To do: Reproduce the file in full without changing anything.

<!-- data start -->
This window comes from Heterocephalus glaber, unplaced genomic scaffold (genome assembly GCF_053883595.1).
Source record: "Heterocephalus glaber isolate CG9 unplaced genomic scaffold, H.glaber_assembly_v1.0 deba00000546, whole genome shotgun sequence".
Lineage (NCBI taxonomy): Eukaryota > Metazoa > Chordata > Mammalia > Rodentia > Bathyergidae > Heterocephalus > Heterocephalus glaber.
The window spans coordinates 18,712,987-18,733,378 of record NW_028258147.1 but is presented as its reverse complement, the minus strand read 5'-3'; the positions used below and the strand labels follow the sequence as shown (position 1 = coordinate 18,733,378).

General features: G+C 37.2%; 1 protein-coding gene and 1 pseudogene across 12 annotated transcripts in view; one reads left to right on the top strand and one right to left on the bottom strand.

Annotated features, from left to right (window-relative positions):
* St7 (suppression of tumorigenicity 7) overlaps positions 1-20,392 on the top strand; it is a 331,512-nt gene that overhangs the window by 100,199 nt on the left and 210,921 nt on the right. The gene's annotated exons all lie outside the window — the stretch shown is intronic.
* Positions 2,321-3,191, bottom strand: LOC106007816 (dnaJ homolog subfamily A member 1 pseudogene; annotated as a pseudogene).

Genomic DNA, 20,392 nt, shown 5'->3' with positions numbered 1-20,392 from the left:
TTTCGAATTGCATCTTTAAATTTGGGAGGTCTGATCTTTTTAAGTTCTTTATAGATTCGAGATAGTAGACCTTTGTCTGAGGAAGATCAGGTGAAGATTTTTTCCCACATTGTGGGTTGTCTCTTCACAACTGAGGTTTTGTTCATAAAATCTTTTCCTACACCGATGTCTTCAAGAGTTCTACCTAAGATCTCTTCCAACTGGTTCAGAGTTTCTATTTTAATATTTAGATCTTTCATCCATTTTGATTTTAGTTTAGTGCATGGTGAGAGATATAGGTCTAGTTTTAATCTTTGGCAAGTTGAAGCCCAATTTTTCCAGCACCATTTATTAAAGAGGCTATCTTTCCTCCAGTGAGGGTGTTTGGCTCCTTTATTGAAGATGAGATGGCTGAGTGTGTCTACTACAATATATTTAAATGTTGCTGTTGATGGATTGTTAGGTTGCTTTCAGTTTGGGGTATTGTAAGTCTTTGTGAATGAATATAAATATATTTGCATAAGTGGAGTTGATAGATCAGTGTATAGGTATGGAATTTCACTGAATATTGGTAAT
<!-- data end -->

This window comes from Heterocephalus glaber, unplaced genomic scaffold (genome assembly GCF_053883595.1).
Source record: "Heterocephalus glaber isolate CG9 unplaced genomic scaffold, H.glaber_assembly_v1.0 deba00000546, whole genome shotgun sequence".
Lineage (NCBI taxonomy): Eukaryota > Metazoa > Chordata > Mammalia > Rodentia > Bathyergidae > Heterocephalus > Heterocephalus glaber.
The window spans coordinates 18,712,987-18,733,378 of record NW_028258147.1 but is presented as its reverse complement, the minus strand read 5'-3'; the positions used below and the strand labels follow the sequence as shown (position 1 = coordinate 18,733,378).

General features: G+C 37.2%; 1 protein-coding gene and 1 pseudogene across 12 annotated transcripts in view; one reads left to right on the top strand and one right to left on the bottom strand.

Annotated features, from left to right (window-relative positions):
* St7 (suppression of tumorigenicity 7) overlaps positions 1-20,392 on the top strand; it is a 331,512-nt gene that overhangs the window by 100,199 nt on the left and 210,921 nt on the right. The gene's annotated exons all lie outside the window — the stretch shown is intronic.
* Positions 2,321-3,191, bottom strand: LOC106007816 (dnaJ homolog subfamily A member 1 pseudogene; annotated as a pseudogene).

Genomic DNA, 20,392 nt, shown 5'->3' with positions numbered 1-20,392 from the left:
TTTCGAATTGCATCTTTAAATTTGGGAGGTCTGATCTTTTTAAGTTCTTTATAGATTCGAGATAGTAGACCTTTGTCTGAGGAAGATCAGGTGAAGATTTTTTCCCACATTGTGGGTTGTCTCTTCACAACTGAGGTTTTGTTCATAAAATCTTTTCCTACACCGATGTCTTCAAGAGTTCTACCTAAGATCTCTTCCAACTGGTTCAGAGTTTCTATTTTAATATTTAGATCTTTCATCCATTTTGATTTTAGTTTAGTGCATGGTGAGAGATATAGGTCTAGTTTTAATCTTTGGCAAGTTGAAGCCCAATTTTTCCAGCACCATTTATTAAAGAGGCTATCTTTCCTCCAGTGAGGGTGTTTGGCTCCTTTATTGAAGATGAGATGGCTGAGTGTGTCTACTACAATATATTTAAATGTTGCTGTTGATGGATTGTTAGGTTGCTTTCAGTTTGGGGTATTGTAAGTCTTTGTGAATGAATATAAATATATTTGCATAAGTGGAGTTGATAGATCAGTGTATAGGTATGGAATTTCACTGAATATTGGTAAT